Doris Day


Actor, Singer
Doris Day

About

Also Known As
Doris Mary Ann Von Kappelhoff
Birth Place
Cincinnati, Ohio, USA
Born
April 03, 1924

Biography

She embodied an image she hated, and for much of her life, sought a familial ideal never achieved, becoming, in the process, the biggest box-office draw in the movie business at one time before simply fading away. Doris Day became a phenomenon of sight and sound, a hit song machine in the first part of her career and, in the second, Hollywood's No. 1 female box-office star and the epitom...

Photos & Videos

Pillow Talk - Movie Posters
Tea for Two - Movie Poster
Billy Rose's Jumbo - Group Publicity Stills

Biography

She embodied an image she hated, and for much of her life, sought a familial ideal never achieved, becoming, in the process, the biggest box-office draw in the movie business at one time before simply fading away. Doris Day became a phenomenon of sight and sound, a hit song machine in the first part of her career and, in the second, Hollywood's No. 1 female box-office star and the epitome of the girl next door. Her resume composed an American archetype - the pristine, bright-eyed sweetheart of America's neo-Victorian 1950s, even if she was far from her on-screen type. Though often successfully paired with leading man Rock Hudson in a series of iconic romantic comedies, off-screen she longed for what her characters always seemed to get in the end: the simple, stable existence of a housewife tending her corner of the American Dream.

She was born Doris Mary Anne von Kappelhoff on April 3, 1922, in the Cincinnati, OH, suburb of Evanston, to Alma and Frederick von Kappelhoff and was the youngest of three children in a troubled household. In spite of the family's Catholicism, her parents divorced when Doris was only 12, due to Frederick's philandering. A tomboy in her earlier years, by adolescence she had developed a penchant for dance, but those aspirations were shelved when a car accident left her with a compound fracture of one leg and a tough 14-month rehabilitation. She began singing instead and, while still just a teenager, scored a job with the local dance band of Barney Rapp, who redubbed her Doris Day, after her number "Day After Day." She also met Al Jorden, a trombonist in Rapp's band and a temperamental character whom she disliked initially, but whom she eventually agreed to date.

Around this same time, she landed a much bigger gig with the touring Les Brown and His Band of Renown. Both Brown, who took on a paternal role, and her mother discouraged her relationship with Jorden, especially when he proposed, but the 17-year-old Day insisted she only wanted to become a housewife. They married in New York in early 1941 while she was on tour, but it got off to an ominous start when, according to biographer David Bret, Jorden dragged his new wife to their hotel room and beat her up after seeing her kiss a fellow musician on the cheek. By Bret's account, violence was not infrequent during the marriage. When Day discovered she was pregnant, Jorden subjected her to a series of violent histrionics, including threatening to shoot her at one point, and leaving her ostensibly "for good." In February 1942, Day gave birth to a son, Terry. A repentant Jorden gave Day a brief reprieve, but he soon returned to his psychotic ways, so she began divorce proceedings. Jorden would kill himself a few years later.

In 1944, she scored her first hit with Brown, "Sentimental Journey," which would strike a chord over the next year with many soldiers journeying home from war. She also developed a diva complex and became notoriously difficult to work with, throwing tantrums and cursing liberally when she did not get her way. Thus, it may have been a relief to some in the band when she and saxophonist George Weidler announced their engagement and her intentions, again, to leave show business for a simple family life. While quitting the touring circuit, Day agreed to a guest shot on the radio show "The Bob Hope Pepsodent Show." It led to recurring appearances, and Hope began referring to her on air and off as "J.B." - short for "jut-butt," in reference to her posterior. It also got the attention of Al Levy, an agent with the firm Century Artists, who soon began representing her. The buzz around her proved too much for the insecure Weidler, leading Day to divorce him after only eight months of marriage.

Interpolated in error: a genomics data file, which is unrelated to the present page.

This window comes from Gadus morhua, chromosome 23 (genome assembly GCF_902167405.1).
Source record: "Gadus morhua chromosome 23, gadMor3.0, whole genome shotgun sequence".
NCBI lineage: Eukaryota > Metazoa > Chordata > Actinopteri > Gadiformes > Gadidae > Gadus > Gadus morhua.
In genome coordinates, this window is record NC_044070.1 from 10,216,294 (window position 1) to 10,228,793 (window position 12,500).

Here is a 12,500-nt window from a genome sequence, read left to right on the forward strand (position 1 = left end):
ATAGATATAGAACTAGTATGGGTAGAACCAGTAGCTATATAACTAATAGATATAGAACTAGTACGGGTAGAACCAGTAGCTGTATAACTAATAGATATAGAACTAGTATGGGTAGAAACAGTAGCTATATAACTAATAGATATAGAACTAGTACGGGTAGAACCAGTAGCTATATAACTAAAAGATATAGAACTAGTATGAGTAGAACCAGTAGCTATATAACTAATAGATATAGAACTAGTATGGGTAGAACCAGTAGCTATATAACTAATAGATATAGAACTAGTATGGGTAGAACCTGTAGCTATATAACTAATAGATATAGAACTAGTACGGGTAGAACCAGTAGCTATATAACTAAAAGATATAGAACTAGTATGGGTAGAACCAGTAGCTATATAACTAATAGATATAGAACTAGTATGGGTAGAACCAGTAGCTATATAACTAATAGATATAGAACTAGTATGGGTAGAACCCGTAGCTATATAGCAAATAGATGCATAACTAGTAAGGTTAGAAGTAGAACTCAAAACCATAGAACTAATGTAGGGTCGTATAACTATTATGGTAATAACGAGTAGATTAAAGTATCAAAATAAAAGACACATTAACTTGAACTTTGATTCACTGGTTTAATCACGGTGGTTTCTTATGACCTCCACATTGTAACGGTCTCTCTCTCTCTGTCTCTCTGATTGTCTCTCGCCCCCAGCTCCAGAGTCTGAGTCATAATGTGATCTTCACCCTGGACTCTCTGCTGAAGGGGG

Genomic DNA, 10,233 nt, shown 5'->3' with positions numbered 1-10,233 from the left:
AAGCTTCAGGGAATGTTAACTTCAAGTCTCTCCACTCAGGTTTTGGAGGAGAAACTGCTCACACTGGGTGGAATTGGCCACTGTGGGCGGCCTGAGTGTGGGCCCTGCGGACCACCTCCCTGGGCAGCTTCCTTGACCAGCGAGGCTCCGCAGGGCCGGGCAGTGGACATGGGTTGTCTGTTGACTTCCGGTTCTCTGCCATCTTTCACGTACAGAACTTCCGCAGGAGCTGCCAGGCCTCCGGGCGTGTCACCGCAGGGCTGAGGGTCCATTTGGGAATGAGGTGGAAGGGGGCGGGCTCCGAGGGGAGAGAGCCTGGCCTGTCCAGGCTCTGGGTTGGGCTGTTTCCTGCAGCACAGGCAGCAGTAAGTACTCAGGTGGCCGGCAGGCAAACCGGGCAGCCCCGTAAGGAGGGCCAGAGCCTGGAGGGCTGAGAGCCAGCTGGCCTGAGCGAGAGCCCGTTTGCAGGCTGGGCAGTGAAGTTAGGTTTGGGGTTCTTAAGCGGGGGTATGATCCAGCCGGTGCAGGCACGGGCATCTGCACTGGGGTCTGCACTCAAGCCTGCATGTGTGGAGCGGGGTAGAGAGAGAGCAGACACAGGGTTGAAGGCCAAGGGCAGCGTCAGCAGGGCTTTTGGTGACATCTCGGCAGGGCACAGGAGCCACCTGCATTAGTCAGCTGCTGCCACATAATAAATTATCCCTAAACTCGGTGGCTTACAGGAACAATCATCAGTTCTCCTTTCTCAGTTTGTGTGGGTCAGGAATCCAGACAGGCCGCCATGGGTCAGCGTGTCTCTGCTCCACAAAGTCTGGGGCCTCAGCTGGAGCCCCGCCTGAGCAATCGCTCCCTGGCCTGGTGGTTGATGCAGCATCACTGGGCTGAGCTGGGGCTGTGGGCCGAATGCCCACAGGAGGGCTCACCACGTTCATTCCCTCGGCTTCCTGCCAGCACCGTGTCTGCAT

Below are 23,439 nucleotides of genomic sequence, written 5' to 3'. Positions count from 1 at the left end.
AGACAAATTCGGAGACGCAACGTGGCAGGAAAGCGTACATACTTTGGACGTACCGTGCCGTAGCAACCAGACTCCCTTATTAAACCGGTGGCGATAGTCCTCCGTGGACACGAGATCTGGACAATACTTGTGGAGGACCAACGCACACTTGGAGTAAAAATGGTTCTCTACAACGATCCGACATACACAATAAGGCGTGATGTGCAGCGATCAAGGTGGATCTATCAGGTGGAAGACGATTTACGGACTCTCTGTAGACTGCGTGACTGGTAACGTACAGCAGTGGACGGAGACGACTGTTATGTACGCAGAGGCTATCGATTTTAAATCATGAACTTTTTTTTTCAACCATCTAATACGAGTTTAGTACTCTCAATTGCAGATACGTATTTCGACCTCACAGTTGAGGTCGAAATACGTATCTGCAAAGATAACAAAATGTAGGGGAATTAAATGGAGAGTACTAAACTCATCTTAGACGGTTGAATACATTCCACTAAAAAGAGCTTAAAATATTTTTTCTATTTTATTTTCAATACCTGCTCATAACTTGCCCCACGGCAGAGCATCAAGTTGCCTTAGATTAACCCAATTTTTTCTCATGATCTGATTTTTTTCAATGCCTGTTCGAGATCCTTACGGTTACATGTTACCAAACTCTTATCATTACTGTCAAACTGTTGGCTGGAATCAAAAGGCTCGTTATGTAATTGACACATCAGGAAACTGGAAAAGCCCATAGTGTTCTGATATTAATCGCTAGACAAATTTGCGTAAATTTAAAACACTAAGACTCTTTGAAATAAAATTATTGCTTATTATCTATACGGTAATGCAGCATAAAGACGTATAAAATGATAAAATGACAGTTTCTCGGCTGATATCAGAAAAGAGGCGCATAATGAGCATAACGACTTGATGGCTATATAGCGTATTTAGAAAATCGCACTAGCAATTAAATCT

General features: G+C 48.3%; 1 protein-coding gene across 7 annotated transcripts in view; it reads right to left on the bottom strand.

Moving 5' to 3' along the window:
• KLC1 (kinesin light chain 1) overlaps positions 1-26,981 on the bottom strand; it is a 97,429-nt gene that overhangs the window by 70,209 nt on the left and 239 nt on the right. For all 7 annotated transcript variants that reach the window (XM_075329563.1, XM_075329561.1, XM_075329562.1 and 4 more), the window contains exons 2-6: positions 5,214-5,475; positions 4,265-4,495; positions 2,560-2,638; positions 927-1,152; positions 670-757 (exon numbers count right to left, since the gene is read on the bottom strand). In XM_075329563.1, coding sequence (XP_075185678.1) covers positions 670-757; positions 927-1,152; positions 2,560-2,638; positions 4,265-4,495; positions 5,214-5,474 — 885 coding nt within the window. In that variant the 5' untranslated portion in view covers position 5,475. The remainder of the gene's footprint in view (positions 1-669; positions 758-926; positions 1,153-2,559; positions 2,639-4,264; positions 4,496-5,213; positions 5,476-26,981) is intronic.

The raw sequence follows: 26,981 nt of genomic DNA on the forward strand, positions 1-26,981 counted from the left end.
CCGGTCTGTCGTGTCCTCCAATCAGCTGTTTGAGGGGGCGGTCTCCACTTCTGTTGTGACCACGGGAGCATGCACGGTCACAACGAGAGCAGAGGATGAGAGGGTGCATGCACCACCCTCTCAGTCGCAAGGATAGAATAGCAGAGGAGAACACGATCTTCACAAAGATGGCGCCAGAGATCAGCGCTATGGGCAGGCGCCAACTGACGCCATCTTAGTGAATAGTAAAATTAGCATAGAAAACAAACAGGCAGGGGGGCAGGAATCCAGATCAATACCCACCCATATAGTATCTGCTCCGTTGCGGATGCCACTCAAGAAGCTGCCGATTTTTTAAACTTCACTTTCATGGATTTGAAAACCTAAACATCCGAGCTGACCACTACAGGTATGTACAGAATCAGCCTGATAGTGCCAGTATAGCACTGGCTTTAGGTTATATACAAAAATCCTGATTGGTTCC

Levy netted her a contract with Warner Bros. with a curious indenture to director Michael Curtiz, who, in addition to putting her in a series of films - starting with the musical comedy "Romance on the High Seas" (1948) - took in 50 percent of all non-movie showbiz revenue she earned. The dailies for "Romance" horrified Day, who insisted she take acting lessons, to which Curtiz responded, "You're a natural just as you are - if you learn how to act, you'll ruin everything." A song she sang for the soundtrack - "It's Magic" - reached No. 2 on the pop chart and earned her an Oscar nomination. Day also began an affair with co-star Jack Carson, which complicated amorous relationships with both Levy and Weidler. Jealous, Levy began stalking her and at one point tried to rape her, but she fended him off. Century Artists convinced her to not press charges as long as they agreed to shuffle him out to the firm's New York office. Partner Marty Melcher took over her business, and she soon began an affair with him, even though he was married to singer Patty Andrews of the famed Andrews Sisters. She reteamed with both Curtiz and Carson, getting top female billing in "My Dream Is Yours" (1949), and remained under the director's stewardship in "Young Man with a Horn" (1950), co-starring Kirk Douglas and Lauren Bacall, and "I'll See You In My Dreams" (1952).

Much of her early film work would prove fluffy treacle - "Tea For Two" (1950), "On Moonlight Bay" (1951), "The West Point Story" (1951), "Lullaby of Broadway" (1951), "April In Paris" (1952), "By the Light of the Silvery Moon" (1953), "Lucky Me" (1954), all imprinting her public image as the Pollyannaish "Girl Next Door." Her music career buoyed her film career and vice versa, with nearly every film issuing some kind of hit tune, resulting in seven of her 10 albums released between 1949 and 1955 charting in the top five. One rare non-crooning dramatic role, the anti-Klan noir film "Storm Warning" (1951), saw her wind up involved with two of her co-stars in that film, Ronald Reagan and Steve Cochran. But Day and Melcher married in 1951, with Melcher also adopting Terry. Many of her show business friends thought Melcher was just in it for the star's money. In fact, while making "Young at Heart" (1954), Frank Sinatra came to dislike Melcher so much he had him banned from the set.